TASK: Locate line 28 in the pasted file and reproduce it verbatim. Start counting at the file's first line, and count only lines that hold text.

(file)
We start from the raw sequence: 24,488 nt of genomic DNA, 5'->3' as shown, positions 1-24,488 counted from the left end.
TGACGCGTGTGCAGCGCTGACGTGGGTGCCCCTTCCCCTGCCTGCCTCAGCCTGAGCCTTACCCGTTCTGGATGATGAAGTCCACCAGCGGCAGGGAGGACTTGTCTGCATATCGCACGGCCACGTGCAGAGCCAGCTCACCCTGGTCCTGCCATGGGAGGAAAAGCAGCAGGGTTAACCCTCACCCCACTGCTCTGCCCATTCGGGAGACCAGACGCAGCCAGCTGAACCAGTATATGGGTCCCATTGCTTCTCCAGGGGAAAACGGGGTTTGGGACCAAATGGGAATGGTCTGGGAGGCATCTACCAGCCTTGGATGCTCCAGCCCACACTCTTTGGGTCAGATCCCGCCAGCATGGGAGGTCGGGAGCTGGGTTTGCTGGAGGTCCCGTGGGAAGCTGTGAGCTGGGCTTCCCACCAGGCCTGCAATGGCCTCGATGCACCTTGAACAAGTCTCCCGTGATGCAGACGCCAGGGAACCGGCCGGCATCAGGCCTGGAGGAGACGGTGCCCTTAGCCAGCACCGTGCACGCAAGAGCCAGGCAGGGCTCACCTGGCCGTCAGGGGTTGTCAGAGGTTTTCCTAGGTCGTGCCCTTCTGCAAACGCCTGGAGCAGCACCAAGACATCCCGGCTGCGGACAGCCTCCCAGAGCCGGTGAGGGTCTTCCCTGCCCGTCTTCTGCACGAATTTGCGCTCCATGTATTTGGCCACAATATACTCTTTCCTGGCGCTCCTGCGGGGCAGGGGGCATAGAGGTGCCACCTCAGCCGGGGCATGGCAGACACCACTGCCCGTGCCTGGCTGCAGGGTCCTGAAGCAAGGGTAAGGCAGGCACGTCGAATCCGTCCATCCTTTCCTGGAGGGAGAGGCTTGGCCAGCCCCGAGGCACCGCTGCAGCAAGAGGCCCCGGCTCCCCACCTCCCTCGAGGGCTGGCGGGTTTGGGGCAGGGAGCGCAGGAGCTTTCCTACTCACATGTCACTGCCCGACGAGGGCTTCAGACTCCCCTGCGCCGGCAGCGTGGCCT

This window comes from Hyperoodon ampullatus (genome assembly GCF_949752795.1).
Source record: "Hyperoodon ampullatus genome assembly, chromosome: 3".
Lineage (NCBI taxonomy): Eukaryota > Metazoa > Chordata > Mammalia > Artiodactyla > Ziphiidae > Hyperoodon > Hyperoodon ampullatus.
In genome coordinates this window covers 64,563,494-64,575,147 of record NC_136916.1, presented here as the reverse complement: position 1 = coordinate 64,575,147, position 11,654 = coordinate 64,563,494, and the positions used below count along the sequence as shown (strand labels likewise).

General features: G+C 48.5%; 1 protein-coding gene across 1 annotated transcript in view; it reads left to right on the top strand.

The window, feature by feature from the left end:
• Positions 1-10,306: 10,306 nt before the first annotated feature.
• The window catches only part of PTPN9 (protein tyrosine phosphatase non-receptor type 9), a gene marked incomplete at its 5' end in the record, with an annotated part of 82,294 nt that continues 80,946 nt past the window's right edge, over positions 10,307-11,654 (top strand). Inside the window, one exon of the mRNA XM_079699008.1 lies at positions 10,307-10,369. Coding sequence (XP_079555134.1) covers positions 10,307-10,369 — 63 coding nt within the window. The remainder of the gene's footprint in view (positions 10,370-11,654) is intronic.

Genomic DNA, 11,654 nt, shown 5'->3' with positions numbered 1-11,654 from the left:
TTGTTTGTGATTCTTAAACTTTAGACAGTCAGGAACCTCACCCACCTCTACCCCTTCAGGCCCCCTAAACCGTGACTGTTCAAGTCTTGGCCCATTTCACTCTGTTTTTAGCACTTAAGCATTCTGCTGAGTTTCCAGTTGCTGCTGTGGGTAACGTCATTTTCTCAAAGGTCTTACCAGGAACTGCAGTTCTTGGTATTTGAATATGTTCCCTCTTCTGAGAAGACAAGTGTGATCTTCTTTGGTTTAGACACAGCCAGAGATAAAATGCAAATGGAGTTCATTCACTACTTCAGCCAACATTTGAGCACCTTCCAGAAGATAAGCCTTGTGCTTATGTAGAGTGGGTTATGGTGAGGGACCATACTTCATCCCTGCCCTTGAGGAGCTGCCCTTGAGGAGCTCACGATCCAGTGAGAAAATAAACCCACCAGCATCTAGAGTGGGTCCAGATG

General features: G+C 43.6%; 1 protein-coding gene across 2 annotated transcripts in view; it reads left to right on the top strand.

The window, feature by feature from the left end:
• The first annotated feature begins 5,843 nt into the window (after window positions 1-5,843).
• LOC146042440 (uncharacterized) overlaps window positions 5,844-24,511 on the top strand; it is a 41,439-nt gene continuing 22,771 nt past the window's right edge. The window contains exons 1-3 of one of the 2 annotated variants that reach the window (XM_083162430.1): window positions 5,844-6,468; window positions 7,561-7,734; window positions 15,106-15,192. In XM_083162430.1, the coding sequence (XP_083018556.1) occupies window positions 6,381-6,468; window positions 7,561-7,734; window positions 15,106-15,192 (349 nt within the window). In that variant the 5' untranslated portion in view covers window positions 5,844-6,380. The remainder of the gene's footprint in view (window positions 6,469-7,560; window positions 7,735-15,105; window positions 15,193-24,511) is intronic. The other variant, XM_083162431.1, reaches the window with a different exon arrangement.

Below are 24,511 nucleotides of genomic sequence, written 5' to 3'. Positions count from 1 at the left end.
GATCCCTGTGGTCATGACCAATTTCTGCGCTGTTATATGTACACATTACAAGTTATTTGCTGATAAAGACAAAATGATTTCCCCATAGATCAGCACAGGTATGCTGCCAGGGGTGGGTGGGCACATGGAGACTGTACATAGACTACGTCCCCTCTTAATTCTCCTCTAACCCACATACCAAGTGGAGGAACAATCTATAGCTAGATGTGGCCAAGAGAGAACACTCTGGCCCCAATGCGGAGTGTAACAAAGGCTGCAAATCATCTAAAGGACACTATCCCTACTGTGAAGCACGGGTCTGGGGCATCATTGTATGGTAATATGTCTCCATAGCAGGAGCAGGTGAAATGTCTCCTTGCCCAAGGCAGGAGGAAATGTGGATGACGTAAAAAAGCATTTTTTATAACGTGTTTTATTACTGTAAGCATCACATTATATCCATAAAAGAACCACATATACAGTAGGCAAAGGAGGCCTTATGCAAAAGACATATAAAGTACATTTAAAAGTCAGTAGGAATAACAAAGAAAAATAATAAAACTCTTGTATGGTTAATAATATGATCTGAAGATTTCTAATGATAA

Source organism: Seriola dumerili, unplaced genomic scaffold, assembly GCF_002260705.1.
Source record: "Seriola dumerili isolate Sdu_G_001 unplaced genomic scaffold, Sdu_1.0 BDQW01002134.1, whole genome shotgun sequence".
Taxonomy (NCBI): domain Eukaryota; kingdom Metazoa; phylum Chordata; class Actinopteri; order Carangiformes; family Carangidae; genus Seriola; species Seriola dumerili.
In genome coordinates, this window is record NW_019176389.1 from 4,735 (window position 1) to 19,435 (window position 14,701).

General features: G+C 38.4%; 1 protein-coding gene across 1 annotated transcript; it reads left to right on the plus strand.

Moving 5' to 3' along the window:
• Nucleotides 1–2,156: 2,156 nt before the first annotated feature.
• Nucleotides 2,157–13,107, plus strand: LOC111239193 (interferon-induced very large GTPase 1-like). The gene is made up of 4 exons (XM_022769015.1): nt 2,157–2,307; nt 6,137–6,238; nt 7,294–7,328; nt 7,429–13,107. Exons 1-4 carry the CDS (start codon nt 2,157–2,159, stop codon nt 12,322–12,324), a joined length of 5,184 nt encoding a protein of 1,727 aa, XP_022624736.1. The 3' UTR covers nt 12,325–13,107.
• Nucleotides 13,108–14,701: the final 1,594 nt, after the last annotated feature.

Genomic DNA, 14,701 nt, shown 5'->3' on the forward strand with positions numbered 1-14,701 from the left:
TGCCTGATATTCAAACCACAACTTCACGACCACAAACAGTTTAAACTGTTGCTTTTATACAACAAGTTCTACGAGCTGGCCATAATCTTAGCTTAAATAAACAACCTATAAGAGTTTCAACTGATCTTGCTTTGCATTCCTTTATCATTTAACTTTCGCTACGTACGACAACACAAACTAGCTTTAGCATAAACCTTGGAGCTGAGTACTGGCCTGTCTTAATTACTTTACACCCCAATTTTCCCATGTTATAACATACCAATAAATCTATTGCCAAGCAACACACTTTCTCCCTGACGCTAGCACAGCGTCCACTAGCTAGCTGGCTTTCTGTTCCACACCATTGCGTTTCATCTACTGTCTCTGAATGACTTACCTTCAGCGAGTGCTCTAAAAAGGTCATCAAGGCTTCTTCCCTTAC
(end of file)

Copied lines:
Genomic DNA, 14,701 nt, shown 5'->3' on the forward strand with positions numbered 1-14,701 from the left: